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Israeli-Palestinian peace peaked in 1990’s and then…

Oslo Peace Accords initiated in 1993 was the best bet for Israeli-Palestinian reconciliation.

The ongoing Israeli-Hamas conflict is not showing signs of de-escalation. The crisis was triggered on October 7 when Hamas, the Palestinian armed group in an operation purposely named “Al Aqsa Flood” raided Israeli cities, killed hundreds, both civilians and security personnel, and took more than hundred as hostages. Israel retaliated with full force and gory footage of casualties are appearing almost on hourly basis.

The roots of the conflict links to, most recently, events unfolded 1991 onwards (if we can take rest from volumes full of other historical background).

Stephen M. Walt, Professor of International Studies, Harvard University, wrote in his latest Foreign Policy column that “in 1991 when the United States emerged as the unchallenged external power in Middle East affairs and began trying to construct a regional order that served its interests.”

The 1991 Gulf War weakened then Iraq President Saddam Hussein as a major player in the Middle East theatre, and in its quest for a “peaceful Middle East”, Walt writes, the US, under President George H.W. Bush convened a peace conference in October 1991, which included representatives from Israel, Syria, Lebanon, Egypt, the European Economic Community, and a joint Jordanian/Palestinian delegation.

The conference failed to produce any official roadmap, it, however, laid down groundwork for further serious efforts to find a durable and solution-oriented outcome.

President Bush, Secretary of State James Baker, and an experienced Middle East team, surmises Walt, could work seriously to settle Israel-Palestinian problem had Bush been re-elected in 1992.

However, it was no setback as new White House incumbent Bill Clinton achieved the desired landmark – Oslo Accords of 1993 and 1995, or the Oslo Peace Process. Iconic photograph of Clinton rejoicing with smiling Israeli Prime Minister Yitzhak Rabin and Palestine Liberation Organisation chief Yasser Arafat still reminds people of how a high point of hope was reached and yearns to be realised till now.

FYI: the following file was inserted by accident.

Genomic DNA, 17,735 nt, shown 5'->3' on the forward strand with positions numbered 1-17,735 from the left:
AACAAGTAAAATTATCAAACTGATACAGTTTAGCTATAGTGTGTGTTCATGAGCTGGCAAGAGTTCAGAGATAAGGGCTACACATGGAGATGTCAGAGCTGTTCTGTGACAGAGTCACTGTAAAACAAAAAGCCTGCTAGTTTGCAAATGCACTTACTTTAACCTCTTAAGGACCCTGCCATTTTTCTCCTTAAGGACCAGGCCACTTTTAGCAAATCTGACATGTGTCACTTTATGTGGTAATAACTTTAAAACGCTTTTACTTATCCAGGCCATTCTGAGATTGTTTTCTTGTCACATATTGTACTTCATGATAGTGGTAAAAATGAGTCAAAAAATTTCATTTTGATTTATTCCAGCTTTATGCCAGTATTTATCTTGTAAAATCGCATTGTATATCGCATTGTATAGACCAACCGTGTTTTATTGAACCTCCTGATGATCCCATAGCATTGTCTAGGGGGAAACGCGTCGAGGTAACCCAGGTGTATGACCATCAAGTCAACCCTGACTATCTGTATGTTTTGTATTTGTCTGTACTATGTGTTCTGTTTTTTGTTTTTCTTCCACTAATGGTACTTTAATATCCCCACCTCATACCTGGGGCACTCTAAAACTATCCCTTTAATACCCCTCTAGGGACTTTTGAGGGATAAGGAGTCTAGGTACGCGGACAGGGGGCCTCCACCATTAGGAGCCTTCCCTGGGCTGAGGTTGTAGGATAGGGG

The Oslo Accords was a set of treaties drafted in the light of Resolution 242 and Resolution 338 of the United Nations Security Council, and at fulfilling the “right of the Palestinian people to self-determination”.

The Accords established the PLO as the sole representative of Palestinian people and removed the “terror” tag from Arafat and other PLO leaders in popular Israeli and Western press. The PLO renounced violence in return for Israel recognising them.

The two sides agreed on the formation of a Palestinian Authority, which would govern the West Bank and Gaza for a five-year period.

It would see an independent Palestinian state established alongside the existing one of Israel — giving both people their own territories.

The State of Palestine in the West Bank and the Gaza Strip was to be established with its capital in East Jerusalem. The Israeli army was to vacate the “populated areas” of Jewish settlers in these Palestinian areas by 1994 to facilitate the agreement.

The Oslo generated hopes, and almost equal fury. Arafat, despite him claiming that “it was the best agreement in the worst of times” and even getting sufficient support among Palestinians, was branded in extremist Arabic press as “seller of the cause”.

A large portion of the Palestinian population, including various Palestinian militant groups, staunchly opposed the Oslo Accords. Legendary Palestinian-American writer-academic Edward Said described them as a “Palestinian Versailles”.

President Rabin was assassinated by an Israeli right-wing fanatic.

Late Israeli journalist-activist Uri Avnery had blamed Rabin himself for sowing confusion about the agreement and not honouring the spirit of it. “The stage for many of the violations has been set by the famous statement of Mr Rabin, ‘No dates are sacred.’ This constitutes a blanket declaration of intent not to honour the agreement, which has, since then, been amply supported,” wrote Avnery in one of his pieces in the Palestine-Israel Journal of Politics, Economics and Culture.

The region is still finding its ‘sacred date’ of peace, for all.